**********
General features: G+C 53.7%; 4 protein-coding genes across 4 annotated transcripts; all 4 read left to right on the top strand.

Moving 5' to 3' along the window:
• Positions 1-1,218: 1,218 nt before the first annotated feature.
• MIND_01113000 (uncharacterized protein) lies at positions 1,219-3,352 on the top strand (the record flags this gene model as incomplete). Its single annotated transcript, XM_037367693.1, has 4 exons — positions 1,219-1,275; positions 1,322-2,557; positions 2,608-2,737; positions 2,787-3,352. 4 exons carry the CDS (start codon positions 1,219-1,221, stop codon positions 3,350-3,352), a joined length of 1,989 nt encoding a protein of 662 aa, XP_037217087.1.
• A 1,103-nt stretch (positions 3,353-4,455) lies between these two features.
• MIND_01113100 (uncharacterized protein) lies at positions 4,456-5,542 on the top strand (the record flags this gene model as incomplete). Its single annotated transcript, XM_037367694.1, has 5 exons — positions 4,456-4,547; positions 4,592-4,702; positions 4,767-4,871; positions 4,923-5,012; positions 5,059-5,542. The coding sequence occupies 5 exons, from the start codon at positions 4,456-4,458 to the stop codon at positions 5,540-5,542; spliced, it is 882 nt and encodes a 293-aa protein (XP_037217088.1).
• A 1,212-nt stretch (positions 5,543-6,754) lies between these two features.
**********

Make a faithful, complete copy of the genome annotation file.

General features: G+C 53.7%; 4 protein-coding genes across 4 annotated transcripts; all 4 read left to right on the top strand.

Moving 5' to 3' along the window:
• Positions 1-1,218: 1,218 nt before the first annotated feature.
• MIND_01113000 (uncharacterized protein) lies at positions 1,219-3,352 on the top strand (the record flags this gene model as incomplete). Its single annotated transcript, XM_037367693.1, has 4 exons — positions 1,219-1,275; positions 1,322-2,557; positions 2,608-2,737; positions 2,787-3,352. 4 exons carry the CDS (start codon positions 1,219-1,221, stop codon positions 3,350-3,352), a joined length of 1,989 nt encoding a protein of 662 aa, XP_037217087.1.
• A 1,103-nt stretch (positions 3,353-4,455) lies between these two features.
• MIND_01113100 (uncharacterized protein) lies at positions 4,456-5,542 on the top strand (the record flags this gene model as incomplete). Its single annotated transcript, XM_037367694.1, has 5 exons — positions 4,456-4,547; positions 4,592-4,702; positions 4,767-4,871; positions 4,923-5,012; positions 5,059-5,542. The coding sequence occupies 5 exons, from the start codon at positions 4,456-4,458 to the stop codon at positions 5,540-5,542; spliced, it is 882 nt and encodes a 293-aa protein (XP_037217088.1).
• A 1,212-nt stretch (positions 5,543-6,754) lies between these two features.